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J Trauma. 1999 Sep;47(3 Suppl):S69-74.

Assessing the effectiveness and optimal structure of trauma systems: a consensus among experts.

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Department of Emergency Medicine, Oregon Health Sciences University, School of Medicine, Portland 97201-3098, USA.



To determine whether a consensus exists among experts regarding the effect of organized trauma systems on patient outcomes based on peer-reviewed, published evidence. Second, to ascertain whether experts agree on the optimal structure of trauma systems.


A multistage, longitudinal survey was administered to trauma system experts participating in a national symposium designed to assess the published evidence regarding trauma system effectiveness. Survey questions assessed published evidence by evaluating study designs, potential biases, and sample case mix. Trauma system structure was assessed by asking participants to rate the merit of previously identified key trauma system characteristics. Analyses were conducted using consensus theory.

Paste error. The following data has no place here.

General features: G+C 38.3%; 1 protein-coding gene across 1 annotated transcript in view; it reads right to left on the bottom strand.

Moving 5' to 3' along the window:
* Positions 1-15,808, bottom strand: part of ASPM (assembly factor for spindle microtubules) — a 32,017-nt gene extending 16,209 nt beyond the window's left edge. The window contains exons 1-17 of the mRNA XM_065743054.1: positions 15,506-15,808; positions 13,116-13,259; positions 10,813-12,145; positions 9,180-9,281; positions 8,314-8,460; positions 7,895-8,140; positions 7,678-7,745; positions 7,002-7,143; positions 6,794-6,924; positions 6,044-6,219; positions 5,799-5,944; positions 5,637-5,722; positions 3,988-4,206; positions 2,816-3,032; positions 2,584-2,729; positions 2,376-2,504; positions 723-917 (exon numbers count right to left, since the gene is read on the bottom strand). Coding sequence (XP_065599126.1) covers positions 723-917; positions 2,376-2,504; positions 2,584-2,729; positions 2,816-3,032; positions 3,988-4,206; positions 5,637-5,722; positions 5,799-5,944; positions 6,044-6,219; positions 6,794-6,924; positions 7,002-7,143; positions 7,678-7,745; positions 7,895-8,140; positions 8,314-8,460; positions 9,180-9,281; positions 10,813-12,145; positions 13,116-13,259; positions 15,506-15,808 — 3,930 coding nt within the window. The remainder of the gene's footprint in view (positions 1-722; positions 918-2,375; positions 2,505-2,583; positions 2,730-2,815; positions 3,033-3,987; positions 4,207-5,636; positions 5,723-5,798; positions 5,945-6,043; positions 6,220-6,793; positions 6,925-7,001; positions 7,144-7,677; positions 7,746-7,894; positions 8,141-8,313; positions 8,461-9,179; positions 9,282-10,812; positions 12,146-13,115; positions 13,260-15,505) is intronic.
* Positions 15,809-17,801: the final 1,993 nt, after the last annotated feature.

Ninety symposium participants (99%) completed all five surveys. Respondents considered the evidence to be "moderately supportive" of trauma system effectiveness when considering severely injured patients in urban settings. Several key trauma system characteristics were identified as mandatory or highly desirable components of trauma system implementation and maintenance. Experts currently favor exclusive rather than inclusive trauma systems.


A consensus does exist among trauma system experts regarding the effectiveness of trauma systems and the optimal structure of trauma systems. Additional research is needed to determine whether trauma system benefits extend to other patient subgroups in other geographic regions. Consensus theory provides an impressive model for assessing rater agreement by controlling for response bias and providing a probability measure to determine whether a true consensus exists.

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